Source: Science - The Huffington Post - July 17, 2015 Category: Science Source Type: news

New classification system for brain tumors
Despite modern chemoradiation therapy it is still very difficult to give reliable prognoses for malignant gliomas. Surgical removal of the glioma is still the preferred method of treatment. Doctors have now developed a new procedure for analyzing radiological imaging scans which makes it possible to predict the course of a disease relatively precisely. (Source: ScienceDaily Headlines)
Source: ScienceDaily Headlines - July 14, 2015 Category: Science Source Type: news

New classification system for brain tumors
(University of Erlangen-Nuremberg) Despite modern chemoradiation therapy it is still very difficult to give reliable prognoses for malignant gliomas. Surgical removal of the glioma is still the preferred method of treatment. Doctors at Universitätsklinikum Erlangen's Department of Neurosurgery have now developed a new procedure for analyzing radiological imaging scans which makes it possible to predict the course of a disease relatively precisely. Their findings have now been published in the journal Scientific Reports. (Source: EurekAlert! - Cancer)
Source: EurekAlert! - Cancer - July 14, 2015 Category: Cancer & Oncology Source Type: news

Gene therapy advance thwarts brain cancer in rats
A nanoparticle gene delivery system has been developed by scientists that destroys brain gliomas in a rat model, significantly extending the lives of the treated animals. The nanoparticles are filled with genes for an enzyme that converts a prodrug called ganciclovir into a potent destroyer of the glioma cells. (Source: ScienceDaily Headlines)
Source: ScienceDaily Headlines - July 11, 2015 Category: Science Source Type: news

Adult Glioma Survival Improved Significantly in Past DecadeAdult Glioma Survival Improved Significantly in Past Decade
Survival for adult gliomas improved significantly over the last decade in the US point to improvements in neuro-oncology standard of care. Medscape Medical News (Source: Medscape Today Headlines)
Source: Medscape Today Headlines - July 6, 2015 Category: Consumer Health News Tags: Hematology-Oncology News Source Type: news

Improved survival in adult patients with low-grade brain tumors
(University of California - San Diego) Using clinical data collected over the past decade through a US cancer registry, researchers at the University of California, San Diego School of Medicine demonstrated that significant strides have been made in improving the survival of adult patients with low-grade gliomas, a slow-growing yet deadly form of primary brain cancer. (Source: EurekAlert! - Cancer)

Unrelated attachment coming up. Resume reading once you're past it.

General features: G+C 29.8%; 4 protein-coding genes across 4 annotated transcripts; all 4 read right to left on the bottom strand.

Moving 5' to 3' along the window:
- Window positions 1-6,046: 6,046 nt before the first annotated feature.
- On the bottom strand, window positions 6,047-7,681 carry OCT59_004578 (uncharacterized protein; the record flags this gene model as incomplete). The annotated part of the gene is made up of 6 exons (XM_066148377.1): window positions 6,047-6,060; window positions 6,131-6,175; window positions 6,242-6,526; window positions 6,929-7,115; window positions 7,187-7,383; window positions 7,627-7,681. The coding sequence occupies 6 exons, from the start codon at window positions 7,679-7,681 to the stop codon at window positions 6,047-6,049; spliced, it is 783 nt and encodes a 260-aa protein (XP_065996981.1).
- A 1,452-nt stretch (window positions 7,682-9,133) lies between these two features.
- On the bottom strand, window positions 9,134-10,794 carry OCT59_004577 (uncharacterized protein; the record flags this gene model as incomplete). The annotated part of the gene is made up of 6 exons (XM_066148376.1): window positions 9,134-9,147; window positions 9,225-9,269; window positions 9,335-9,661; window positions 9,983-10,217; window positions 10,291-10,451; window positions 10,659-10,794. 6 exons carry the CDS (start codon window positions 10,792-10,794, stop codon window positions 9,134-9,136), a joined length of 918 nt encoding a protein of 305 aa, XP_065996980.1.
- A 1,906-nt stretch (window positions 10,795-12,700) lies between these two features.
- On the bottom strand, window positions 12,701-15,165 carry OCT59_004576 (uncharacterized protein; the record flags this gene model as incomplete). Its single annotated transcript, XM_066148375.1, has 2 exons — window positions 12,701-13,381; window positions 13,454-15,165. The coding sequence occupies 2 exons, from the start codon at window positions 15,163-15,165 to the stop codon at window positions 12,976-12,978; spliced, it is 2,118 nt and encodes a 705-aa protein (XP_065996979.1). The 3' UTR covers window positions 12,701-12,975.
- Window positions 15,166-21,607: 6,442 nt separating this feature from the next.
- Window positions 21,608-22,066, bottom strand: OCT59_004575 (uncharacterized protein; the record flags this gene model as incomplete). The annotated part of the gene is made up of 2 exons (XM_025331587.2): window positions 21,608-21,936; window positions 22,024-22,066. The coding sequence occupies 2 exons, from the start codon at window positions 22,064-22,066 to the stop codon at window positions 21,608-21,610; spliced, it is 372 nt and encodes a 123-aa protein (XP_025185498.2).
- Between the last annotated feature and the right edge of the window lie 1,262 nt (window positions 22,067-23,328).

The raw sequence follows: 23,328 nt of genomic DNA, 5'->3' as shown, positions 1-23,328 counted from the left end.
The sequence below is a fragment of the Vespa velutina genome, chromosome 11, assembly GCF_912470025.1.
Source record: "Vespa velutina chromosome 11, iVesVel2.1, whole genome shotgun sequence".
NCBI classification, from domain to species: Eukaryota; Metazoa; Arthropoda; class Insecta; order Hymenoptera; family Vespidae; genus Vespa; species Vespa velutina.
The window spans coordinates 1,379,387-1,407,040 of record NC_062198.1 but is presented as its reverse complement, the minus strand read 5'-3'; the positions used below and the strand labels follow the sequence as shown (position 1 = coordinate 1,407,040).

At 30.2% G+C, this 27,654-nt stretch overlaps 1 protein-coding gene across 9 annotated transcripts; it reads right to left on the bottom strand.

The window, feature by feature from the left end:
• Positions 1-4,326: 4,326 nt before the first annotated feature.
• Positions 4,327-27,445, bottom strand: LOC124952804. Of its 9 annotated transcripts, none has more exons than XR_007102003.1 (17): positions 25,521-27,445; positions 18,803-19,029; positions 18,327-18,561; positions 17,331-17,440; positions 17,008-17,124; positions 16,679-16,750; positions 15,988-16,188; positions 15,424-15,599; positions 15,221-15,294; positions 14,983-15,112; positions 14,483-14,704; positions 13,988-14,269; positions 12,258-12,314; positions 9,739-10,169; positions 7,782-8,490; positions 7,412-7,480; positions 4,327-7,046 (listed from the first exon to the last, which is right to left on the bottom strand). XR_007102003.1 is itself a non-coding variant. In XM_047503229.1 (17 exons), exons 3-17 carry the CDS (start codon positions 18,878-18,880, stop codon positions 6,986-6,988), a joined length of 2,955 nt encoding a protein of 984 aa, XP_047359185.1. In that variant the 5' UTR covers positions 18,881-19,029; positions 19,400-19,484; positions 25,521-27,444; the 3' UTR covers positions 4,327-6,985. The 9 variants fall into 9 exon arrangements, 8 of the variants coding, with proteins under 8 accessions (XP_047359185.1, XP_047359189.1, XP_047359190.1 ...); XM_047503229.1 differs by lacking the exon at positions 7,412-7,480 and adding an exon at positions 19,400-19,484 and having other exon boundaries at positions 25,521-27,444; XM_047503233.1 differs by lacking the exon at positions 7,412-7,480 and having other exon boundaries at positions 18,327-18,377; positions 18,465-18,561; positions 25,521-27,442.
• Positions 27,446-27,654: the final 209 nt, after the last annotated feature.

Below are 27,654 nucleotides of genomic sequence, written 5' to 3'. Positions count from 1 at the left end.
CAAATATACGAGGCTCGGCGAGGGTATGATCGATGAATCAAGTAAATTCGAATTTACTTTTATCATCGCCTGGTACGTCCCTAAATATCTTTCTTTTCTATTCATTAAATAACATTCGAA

Source: EurekAlert! - Cancer - July 1, 2015 Category: Cancer & Oncology Source Type: news

New Ways to Evaluate Gliomas Will Enhance Practice New Ways to Evaluate Gliomas Will Enhance Practice
Genetic sequencing can identify tumor groupings that seem to share closer prognostic and clinical features than those defined by histopathological evaluation. Medscape Medical News (Source: Medscape Medical News Headlines)
Source: Medscape Medical News Headlines - June 25, 2015 Category: Consumer Health News Tags: Hematology-Oncology News Source Type: news

Study discovers new method of classifying low-grade brain tumors
(University Hospitals Case Medical Center) Scientists and physicians from federally designated cancer centers used molecular and genetic analysis to develop a new method of classifying brain tumors known as low and intermediate grade gliomas. The approach reduces the role of individual observers' assessments of the tumors' appearance. This should improve diagnosis and treatment, and identifies biological targets for future therapies. (Source: EurekAlert! - Biology)
Source: EurekAlert! - Biology - June 10, 2015 Category: Biology Source Type: news

Molecular classification may improve method physicians use to diagnose and treat gliomas
(Mayo Clinic) The molecular makeup of brain tumors can be used to sort patients with gliomas into five categories, each with different clinical features and outcomes, researchers at Mayo Clinic and the University of California San Francisco have shown. The finding could change the methods that physicians rely on to determine prognosis and treatment options. Previously, they relied on how patients' tumors look under the microscope. The study is published online in the New England Journal of Medicine. (Source: EurekAlert! - Cancer)